Narrow gap exists among USL, MLS teams
A merger of the two leagues, USL and MLS, does not appear to be anywhere on the horizons. Trying to figure out which league is stronger remains a difficult chore. One of the only barometers out there is the US Open Cup. USL had a tremendous night last night in the Cup, giving MLS executives a lot to think about.
After last night’s performances, any comparison of the two leagues must include some of the D-2 teams. A lot of discussion by bloggers, primarily ones from this site have already addressed the issue of talent among USL and MLS. Last night only reinforces their viewpoints and invites more doubters to the supremacy of MLS as the premier professional Soccer league in the U.S.
Of course, many MLS supporters see the US Open Cup as only exhibitions because second-teamers are playing or maybe because MLS brass refuses to promote the tournament and so the fans follow suit. What happened last night is certainly not an aberration and has been well documented on this site by other bloggers in the last year or so. Any MLS supporter wanting to talk down the significance of yesterday’s multiple victories by USL teams over MLS teams is only making excuses.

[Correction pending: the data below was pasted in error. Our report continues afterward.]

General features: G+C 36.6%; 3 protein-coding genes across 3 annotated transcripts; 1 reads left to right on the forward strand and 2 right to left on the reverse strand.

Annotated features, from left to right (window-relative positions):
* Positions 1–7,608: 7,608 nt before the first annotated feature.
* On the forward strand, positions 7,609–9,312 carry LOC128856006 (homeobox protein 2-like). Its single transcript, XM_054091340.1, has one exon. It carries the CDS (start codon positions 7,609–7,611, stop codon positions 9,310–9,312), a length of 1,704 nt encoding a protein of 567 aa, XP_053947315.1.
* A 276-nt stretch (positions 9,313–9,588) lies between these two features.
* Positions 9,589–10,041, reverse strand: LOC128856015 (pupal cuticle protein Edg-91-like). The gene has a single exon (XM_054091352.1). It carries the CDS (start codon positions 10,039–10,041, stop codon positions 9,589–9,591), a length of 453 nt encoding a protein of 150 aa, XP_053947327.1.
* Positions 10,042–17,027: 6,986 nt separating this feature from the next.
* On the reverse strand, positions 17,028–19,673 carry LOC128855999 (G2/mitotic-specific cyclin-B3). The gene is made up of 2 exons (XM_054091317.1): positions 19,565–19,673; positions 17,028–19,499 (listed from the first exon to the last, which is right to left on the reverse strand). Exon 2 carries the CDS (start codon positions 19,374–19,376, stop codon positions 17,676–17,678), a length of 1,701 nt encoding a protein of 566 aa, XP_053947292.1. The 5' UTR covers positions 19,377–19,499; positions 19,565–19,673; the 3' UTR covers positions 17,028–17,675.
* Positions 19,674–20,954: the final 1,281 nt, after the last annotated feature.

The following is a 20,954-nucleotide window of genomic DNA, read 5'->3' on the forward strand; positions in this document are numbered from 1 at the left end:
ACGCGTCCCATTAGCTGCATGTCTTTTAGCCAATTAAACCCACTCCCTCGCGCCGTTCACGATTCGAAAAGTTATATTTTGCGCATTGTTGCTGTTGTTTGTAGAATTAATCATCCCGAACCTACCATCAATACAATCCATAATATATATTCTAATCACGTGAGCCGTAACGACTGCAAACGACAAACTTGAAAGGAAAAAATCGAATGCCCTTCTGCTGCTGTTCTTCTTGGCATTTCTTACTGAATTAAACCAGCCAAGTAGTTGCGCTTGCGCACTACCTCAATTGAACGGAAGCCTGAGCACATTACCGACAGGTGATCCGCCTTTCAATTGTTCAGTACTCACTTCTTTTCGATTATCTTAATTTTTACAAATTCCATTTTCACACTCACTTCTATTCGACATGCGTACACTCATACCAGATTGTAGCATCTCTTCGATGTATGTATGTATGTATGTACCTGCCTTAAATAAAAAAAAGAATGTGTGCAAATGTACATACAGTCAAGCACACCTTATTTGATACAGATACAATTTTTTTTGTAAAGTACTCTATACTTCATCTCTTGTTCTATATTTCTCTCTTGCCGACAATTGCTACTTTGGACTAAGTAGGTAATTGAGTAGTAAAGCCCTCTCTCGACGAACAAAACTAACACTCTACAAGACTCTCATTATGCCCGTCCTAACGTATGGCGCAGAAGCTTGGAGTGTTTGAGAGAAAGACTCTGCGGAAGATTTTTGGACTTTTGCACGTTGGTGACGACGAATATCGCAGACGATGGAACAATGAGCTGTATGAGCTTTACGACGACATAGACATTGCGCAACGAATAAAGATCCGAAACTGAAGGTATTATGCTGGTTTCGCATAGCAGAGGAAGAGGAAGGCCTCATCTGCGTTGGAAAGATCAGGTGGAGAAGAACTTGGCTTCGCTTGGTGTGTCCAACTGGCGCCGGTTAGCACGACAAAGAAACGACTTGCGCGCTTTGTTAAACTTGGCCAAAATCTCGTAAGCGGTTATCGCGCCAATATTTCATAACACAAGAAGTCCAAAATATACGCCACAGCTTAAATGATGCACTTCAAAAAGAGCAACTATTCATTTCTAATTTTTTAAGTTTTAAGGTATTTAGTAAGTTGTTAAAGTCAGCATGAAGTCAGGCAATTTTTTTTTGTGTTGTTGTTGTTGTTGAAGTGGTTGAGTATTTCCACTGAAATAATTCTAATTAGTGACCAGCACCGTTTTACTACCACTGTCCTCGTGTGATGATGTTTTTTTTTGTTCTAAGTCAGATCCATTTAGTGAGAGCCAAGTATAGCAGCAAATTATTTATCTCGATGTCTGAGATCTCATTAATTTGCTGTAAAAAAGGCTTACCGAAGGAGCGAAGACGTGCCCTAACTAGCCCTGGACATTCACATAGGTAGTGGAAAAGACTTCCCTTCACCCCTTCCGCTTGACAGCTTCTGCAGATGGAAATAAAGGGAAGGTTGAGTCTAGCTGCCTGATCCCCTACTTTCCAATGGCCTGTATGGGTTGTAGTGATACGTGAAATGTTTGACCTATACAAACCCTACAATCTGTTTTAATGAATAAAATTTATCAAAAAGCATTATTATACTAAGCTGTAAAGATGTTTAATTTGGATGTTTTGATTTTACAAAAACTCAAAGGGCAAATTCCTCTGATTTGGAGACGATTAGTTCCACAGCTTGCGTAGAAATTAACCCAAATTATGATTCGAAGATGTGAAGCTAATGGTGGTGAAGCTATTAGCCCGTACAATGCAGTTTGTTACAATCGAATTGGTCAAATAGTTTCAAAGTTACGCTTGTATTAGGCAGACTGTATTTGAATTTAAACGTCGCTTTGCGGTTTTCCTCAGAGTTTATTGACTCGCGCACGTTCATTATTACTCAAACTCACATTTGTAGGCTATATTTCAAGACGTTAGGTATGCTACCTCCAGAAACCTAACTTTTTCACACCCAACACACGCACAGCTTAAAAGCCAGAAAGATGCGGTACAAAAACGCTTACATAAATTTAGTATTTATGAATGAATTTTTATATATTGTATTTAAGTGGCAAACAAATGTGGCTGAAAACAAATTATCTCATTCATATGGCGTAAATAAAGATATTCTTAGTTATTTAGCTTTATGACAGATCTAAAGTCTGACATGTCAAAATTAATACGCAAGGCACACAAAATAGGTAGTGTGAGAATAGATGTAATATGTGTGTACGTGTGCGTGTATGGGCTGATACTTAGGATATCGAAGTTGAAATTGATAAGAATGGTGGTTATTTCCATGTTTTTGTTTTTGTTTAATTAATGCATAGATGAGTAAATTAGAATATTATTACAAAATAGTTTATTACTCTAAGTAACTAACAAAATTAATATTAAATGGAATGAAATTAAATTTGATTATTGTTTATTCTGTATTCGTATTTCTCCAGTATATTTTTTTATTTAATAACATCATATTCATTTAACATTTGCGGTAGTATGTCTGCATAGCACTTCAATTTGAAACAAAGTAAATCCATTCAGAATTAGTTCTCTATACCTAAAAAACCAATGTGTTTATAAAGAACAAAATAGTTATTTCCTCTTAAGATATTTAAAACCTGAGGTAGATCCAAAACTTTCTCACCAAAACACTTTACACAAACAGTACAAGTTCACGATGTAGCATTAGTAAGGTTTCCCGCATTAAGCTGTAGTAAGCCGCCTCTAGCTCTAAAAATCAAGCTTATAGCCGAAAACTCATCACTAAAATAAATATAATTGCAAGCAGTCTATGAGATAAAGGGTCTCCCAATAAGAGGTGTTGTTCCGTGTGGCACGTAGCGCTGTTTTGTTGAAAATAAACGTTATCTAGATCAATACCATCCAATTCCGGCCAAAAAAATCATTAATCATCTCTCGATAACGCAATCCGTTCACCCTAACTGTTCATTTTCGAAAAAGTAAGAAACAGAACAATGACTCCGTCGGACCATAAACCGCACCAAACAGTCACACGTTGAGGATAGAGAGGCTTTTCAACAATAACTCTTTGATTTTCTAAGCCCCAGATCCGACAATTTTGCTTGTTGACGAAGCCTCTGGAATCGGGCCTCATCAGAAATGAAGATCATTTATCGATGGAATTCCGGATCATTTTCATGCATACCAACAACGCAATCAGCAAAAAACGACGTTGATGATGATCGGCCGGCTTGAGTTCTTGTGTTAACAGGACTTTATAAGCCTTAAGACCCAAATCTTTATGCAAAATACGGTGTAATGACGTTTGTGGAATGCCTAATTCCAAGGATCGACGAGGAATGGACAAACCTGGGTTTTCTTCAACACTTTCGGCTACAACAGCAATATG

If MLS executives were to take the tournament seriously and encourage participation of its teams and promote the US Open Cup more, one wonders what significance it might have on the final scores. But, because they choose not to do this, they leave the door open for critics and pundits to believe their product is not superior.
If MLS does not have the best product in the U.S., it is leaving itself susceptible for either a take-over or a bankruptcy. Why pay $40 million for a franchise in a league that’s not even first class in its own country?
What must the owners of the Seattle Sounders be thinking?